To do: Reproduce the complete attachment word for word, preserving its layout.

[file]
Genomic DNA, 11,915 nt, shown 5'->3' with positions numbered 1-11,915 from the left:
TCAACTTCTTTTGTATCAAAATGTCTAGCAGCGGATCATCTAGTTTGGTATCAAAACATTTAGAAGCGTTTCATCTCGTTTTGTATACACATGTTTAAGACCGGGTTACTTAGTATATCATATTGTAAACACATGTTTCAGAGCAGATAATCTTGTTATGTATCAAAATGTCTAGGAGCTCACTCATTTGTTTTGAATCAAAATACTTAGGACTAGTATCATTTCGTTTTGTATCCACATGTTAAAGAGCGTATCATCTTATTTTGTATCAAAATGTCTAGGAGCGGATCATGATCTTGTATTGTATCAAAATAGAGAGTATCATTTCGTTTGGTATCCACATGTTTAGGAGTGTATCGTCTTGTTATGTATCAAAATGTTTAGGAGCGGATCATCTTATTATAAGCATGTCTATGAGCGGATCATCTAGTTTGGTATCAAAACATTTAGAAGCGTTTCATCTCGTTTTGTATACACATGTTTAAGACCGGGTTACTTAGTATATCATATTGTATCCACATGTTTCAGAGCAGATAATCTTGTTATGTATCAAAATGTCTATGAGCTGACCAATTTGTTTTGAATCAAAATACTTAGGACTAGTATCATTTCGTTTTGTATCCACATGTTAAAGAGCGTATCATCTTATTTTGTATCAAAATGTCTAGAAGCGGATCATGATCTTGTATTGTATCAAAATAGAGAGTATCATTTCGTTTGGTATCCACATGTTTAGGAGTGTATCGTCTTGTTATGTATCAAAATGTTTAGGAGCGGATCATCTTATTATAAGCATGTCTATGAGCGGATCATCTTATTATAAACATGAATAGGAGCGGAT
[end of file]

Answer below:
Genomic DNA, 11,915 nt, shown 5'->3' with positions numbered 1-11,915 from the left:
TCAACTTCTTTTGTATCAAAATGTCTAGCAGCGGATCATCTAGTTTGGTATCAAAACATTTAGAAGCGTTTCATCTCGTTTTGTATACACATGTTTAAGACCGGGTTACTTAGTATATCATATTGTAAACACATGTTTCAGAGCAGATAATCTTGTTATGTATCAAAATGTCTAGGAGCTCACTCATTTGTTTTGAATCAAAATACTTAGGACTAGTATCATTTCGTTTTGTATCCACATGTTAAAGAGCGTATCATCTTATTTTGTATCAAAATGTCTAGGAGCGGATCATGATCTTGTATTGTATCAAAATAGAGAGTATCATTTCGTTTGGTATCCACATGTTTAGGAGTGTATCGTCTTGTTATGTATCAAAATGTTTAGGAGCGGATCATCTTATTATAAGCATGTCTATGAGCGGATCATCTAGTTTGGTATCAAAACATTTAGAAGCGTTTCATCTCGTTTTGTATACACATGTTTAAGACCGGGTTACTTAGTATATCATATTGTATCCACATGTTTCAGAGCAGATAATCTTGTTATGTATCAAAATGTCTATGAGCTGACCAATTTGTTTTGAATCAAAATACTTAGGACTAGTATCATTTCGTTTTGTATCCACATGTTAAAGAGCGTATCATCTTATTTTGTATCAAAATGTCTAGAAGCGGATCATGATCTTGTATTGTATCAAAATAGAGAGTATCATTTCGTTTGGTATCCACATGTTTAGGAGTGTATCGTCTTGTTATGTATCAAAATGTTTAGGAGCGGATCATCTTATTATAAGCATGTCTATGAGCGGATCATCTTATTATAAACATGAATAGGAGCGGAT